The Perseids are the most famous of all meteor showers. It never fails to provide an impressive display and due to its summertime appearance, it tends to provide the majority of meteors seen by non-astronomy enthusiasts. Initially, there is going to be a significant hindrance for prospective meteor watchers in the form of a gibbous moon.
Three for the Money: Two planets and a colorful star
Tuesday/Wednesday (Aug. 23-24), 60 to 90 minutes after sunset
Three bright objects will hover in an eye-catching vertical line in the south-southwest sky as darkness falls. The brightest will be in the middle of the trio: Mars shining with a fiery yellow-orange glow. Above Mars is the ringed wonder, mellow, yellow Saturn (a telescope magnifying 30x or more will bring out the rings) and below Mars is its "rival" the 1st-magnitude star, Antares, shining with a distinctly reddish light.
Dynamic duo: A stupendously close conjunction of the two brightest planets!
Saturday, Aug. 27, 30 to 45 minutes after sunset
Venus and Jupiter engage in their closest conjunction in nearly a half a century. Along the U.S. East Coast they will come to within 4 arc minutes of each other around sunset, low above the western horizon, possibly appearing like some super-brilliant star; Venus will appear about 8 times brighter and hover just above the dimmer Jupiter. By the time the sun sets for the west coast, the distance between them will have noticeably increased, but will still make for an eye-catching sight in the twilight sky.
Mercury is in the evening sky all through August, but very low in the evening twilight near the west-southwest horizon about 20 to 30 minutes after sunset. Greatest elongation from the sun is on the 16th, but overall this is a poor apparition for those living in the Northern Hemisphere.
Venus is also very low in the western sky in August, but easier to pick out in the twilight because of its great brightness. It will have a spectacularly close conjunction with Jupiter on the 27th.
Mars is visible as a very bright yellow-orange "star" in the south-southwest sky as darkness falls. It will form a striking vertical line along with Saturn and the bright red star Antares on August 23 and 24.
Jupiter drops deeper in the western evening twilight each evening in August, while also getting closer to Venus. The two engage in a remarkably tight conjunction on August 27.
Saturn is visible in the south-southwest after sunset, not setting until after midnight. It will form an eye-catching array with Mars and the ruddy star Antares on August 23-24.
Uranus, appearing as a greenish-blue star, barely visible to the unaided eye (magnitude 5.8) is in the constellation Pisces and rises late in the evening and remains in the sky the rest of the night.
Neptune in the constellation Aquarius, is a very dim, nearly 8th-magnitude object and is visible only with very good binoculars or a telescope. It rises during the mid-evening hours and remains visible the rest of the night.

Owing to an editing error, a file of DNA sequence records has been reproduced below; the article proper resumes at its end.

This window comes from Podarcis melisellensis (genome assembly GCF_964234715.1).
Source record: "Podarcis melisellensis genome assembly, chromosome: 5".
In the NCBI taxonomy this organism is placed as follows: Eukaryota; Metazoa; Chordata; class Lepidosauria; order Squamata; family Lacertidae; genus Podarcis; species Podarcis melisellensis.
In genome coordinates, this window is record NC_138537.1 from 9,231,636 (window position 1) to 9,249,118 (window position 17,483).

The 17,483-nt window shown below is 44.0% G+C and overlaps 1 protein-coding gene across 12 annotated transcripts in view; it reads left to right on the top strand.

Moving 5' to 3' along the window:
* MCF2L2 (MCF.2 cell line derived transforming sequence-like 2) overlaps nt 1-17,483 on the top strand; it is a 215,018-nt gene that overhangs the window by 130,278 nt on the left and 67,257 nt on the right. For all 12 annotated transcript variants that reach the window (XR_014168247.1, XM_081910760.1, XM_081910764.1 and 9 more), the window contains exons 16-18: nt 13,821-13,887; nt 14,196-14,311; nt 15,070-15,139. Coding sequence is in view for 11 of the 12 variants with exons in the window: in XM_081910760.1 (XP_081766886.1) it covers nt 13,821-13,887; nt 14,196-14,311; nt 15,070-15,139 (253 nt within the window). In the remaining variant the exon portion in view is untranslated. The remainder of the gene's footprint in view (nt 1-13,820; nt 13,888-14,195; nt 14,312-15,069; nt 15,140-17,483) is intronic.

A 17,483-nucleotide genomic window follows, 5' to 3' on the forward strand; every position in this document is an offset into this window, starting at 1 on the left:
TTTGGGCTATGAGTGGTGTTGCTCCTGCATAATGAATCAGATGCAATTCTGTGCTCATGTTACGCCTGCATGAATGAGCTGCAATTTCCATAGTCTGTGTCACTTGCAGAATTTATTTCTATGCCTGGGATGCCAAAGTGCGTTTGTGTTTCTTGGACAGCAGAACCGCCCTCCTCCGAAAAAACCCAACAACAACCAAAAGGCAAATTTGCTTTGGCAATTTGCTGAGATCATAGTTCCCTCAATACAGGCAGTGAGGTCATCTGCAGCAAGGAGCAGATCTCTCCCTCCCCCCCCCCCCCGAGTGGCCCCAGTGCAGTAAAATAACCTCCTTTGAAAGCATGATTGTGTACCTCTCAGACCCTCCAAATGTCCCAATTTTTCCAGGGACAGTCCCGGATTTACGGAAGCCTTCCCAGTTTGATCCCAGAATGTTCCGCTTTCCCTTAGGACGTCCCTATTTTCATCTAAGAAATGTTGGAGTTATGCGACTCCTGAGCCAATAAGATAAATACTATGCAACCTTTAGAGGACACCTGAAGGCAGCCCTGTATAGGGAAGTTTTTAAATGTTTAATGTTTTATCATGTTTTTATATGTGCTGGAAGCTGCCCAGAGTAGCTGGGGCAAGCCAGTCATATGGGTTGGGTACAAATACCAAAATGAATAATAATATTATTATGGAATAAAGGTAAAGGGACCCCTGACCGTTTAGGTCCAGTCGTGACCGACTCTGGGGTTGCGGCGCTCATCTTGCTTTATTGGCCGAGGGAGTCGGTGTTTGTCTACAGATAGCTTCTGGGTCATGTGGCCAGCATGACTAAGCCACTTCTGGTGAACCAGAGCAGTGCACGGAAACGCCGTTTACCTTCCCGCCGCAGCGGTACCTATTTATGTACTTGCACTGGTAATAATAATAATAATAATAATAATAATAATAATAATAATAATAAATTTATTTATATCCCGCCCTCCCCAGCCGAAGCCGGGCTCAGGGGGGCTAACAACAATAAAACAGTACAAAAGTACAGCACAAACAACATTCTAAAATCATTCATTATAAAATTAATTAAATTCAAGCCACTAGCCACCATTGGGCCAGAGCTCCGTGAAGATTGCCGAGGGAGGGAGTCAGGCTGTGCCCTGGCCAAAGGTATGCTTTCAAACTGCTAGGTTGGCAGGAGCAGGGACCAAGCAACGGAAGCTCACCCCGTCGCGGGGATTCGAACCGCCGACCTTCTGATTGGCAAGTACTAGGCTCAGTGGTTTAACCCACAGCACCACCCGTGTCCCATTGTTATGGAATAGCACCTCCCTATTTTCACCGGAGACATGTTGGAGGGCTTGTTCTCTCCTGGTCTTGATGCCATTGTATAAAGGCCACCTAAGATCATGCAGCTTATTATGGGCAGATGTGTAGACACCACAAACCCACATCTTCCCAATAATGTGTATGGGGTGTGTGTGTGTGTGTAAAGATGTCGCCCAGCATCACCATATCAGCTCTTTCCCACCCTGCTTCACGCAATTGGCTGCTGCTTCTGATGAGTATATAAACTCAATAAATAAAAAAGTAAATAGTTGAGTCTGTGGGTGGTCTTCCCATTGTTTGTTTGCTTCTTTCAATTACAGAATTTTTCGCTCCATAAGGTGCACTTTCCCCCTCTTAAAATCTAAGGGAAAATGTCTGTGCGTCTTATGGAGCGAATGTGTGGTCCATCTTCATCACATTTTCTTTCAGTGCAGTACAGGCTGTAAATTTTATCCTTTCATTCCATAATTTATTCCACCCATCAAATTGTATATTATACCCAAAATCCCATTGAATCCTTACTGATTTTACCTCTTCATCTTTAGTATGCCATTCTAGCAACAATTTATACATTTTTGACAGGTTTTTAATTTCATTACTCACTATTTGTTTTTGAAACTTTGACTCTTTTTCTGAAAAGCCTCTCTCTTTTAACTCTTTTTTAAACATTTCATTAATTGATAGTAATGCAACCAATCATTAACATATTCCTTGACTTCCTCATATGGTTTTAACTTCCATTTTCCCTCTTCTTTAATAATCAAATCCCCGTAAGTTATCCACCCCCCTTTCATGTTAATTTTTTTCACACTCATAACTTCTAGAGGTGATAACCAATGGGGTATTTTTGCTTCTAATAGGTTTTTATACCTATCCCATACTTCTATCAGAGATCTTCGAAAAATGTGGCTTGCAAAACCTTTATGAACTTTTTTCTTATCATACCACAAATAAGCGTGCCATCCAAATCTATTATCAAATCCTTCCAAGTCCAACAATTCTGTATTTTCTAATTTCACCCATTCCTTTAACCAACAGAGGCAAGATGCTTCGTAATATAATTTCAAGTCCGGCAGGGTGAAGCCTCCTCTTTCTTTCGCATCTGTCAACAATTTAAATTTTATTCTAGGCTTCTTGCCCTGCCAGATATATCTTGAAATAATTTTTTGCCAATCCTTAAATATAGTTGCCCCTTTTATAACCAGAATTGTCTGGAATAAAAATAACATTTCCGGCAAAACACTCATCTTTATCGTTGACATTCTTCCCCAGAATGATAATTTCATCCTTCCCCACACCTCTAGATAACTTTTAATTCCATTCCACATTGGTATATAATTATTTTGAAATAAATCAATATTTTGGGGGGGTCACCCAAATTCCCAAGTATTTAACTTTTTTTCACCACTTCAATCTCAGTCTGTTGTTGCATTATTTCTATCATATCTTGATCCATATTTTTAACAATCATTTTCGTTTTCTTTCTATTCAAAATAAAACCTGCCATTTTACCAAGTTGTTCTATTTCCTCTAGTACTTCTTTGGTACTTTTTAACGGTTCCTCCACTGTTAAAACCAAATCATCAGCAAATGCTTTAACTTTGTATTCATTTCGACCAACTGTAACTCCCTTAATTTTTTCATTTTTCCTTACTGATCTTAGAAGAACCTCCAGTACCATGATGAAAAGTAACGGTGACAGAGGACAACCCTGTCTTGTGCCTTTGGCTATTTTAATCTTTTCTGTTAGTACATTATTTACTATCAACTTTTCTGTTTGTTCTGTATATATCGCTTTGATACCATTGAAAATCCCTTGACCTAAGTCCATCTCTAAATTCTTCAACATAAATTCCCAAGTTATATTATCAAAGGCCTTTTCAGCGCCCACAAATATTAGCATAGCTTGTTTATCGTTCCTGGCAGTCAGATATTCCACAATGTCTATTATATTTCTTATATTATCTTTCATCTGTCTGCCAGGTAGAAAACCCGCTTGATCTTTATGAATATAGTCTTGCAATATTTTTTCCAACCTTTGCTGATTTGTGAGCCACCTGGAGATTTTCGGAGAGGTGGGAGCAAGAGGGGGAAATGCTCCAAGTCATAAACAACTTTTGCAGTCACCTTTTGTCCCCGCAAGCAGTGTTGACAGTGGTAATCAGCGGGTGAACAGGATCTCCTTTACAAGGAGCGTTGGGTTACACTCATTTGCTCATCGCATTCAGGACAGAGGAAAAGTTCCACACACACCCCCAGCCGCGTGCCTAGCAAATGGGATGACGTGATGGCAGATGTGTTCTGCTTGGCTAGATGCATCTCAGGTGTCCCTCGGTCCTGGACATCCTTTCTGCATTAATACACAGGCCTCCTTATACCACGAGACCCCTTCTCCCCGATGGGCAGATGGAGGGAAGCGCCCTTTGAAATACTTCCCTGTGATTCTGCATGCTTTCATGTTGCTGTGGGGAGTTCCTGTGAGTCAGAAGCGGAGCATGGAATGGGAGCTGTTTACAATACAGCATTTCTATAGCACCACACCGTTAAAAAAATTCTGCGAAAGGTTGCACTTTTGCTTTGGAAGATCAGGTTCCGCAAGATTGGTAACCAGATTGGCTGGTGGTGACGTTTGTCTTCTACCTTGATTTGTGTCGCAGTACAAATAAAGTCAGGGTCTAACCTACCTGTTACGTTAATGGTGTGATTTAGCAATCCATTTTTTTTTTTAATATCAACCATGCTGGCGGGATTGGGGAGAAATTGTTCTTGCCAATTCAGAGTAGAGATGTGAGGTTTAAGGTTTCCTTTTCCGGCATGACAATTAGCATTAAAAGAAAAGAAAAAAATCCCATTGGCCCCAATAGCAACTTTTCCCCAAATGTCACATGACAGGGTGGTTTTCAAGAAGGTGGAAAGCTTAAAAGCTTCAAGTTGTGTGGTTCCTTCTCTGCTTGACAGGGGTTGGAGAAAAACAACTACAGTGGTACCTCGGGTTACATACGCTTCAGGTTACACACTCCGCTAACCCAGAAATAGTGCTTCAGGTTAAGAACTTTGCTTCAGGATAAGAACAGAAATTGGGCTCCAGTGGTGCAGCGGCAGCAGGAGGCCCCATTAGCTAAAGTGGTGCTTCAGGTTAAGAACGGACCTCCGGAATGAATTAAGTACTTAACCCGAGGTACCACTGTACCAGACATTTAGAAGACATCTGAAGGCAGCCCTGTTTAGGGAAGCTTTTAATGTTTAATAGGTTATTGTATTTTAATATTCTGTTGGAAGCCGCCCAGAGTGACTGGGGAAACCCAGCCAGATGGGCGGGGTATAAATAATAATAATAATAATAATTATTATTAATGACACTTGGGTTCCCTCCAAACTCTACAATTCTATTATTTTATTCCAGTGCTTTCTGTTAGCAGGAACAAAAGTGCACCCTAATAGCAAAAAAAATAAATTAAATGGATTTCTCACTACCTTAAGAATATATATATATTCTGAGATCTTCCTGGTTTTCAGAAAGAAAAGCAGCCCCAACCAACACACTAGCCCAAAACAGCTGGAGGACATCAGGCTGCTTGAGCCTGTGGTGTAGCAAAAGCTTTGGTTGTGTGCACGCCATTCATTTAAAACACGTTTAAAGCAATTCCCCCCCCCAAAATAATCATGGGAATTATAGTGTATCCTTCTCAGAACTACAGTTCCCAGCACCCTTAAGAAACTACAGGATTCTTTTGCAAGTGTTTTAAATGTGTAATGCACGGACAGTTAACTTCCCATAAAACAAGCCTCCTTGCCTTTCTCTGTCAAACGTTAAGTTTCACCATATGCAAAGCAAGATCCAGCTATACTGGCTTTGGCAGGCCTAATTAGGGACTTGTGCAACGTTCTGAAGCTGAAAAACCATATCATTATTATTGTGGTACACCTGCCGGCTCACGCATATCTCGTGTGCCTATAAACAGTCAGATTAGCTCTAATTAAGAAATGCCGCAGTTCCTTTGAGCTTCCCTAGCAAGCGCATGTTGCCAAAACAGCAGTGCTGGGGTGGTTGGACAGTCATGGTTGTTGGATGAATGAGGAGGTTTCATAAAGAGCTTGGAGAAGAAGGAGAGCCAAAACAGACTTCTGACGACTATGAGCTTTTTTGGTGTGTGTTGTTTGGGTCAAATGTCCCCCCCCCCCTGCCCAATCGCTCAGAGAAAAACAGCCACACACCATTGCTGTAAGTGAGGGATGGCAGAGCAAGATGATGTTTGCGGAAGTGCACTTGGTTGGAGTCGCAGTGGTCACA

- Asterism: A noteworthy or striking pattern of stars within a larger constellation.
- Degrees (measuring the sky): The sky is 360 degrees all the way around, which means roughly 180 degrees from horizon to horizon. It’s easy to measure distances between objects: Your fist on an outstretched arm covers about 10 degrees of sky.
- Visual Magnitude: This is the astronomer’s scale for measuring the brightness of objects in the sky. The dimmest object visible in the night sky under perfectly dark conditions is about magnitude 6.5. Brighter stars are magnitude 2 or 1. The brightest objects get negative numbers. Venus can be as bright as magnitude minus 4.9. The full moon is minus 12.7 and the sun is minus 26.8.
- Terminator: The boundary on the moon between sunlight and shadow.
- Zenith: The point in the sky directly overhead.
Night Sky Observing Tips
- Adjust to the dark: If you wish to observe faint objects, such as meteors or dim stars, give your eyes at least 15 minutes to adjust to the darkness.
- Light Pollution: Even from a big city, one can see the moon, a handful of bright stars and sometimes the brightest planets. But to fully enjoy the heavens — especially a meteor shower, the constellations, or to see the amazing swath across the sky that represents our view toward the center of the Milky Way Galaxy — rural areas are best for night sky viewing. If you’re stuck in a city or suburban area, a building can be used to block ambient light (or moonlight) to help reveal fainter objects. If you’re in the suburbs, simply turning off outdoor lights can help.
- Prepare for skywatching: If you plan to be out for more than a few minutes, and it’s not a warm summer evening, dress warmer than you think necessary. An hour of observing a winter meteor shower can chill you to the bone. A blanket or lounge chair will prove much more comfortable than standing or sitting in a chair and craning your neck to see overhead.
- Daytime skywatching: When Venus is visible (that is, not in front of or behind the sun) it can often be spotted during the day. But you’ll need to know where to look. A sky map is helpful. When the sun has large sunspots, they can be seen without a telescope. However, it’s unsafe to look at the sun without protective eyewear. See our video on how to safely observe the sun, or our safe sunwatching infographic.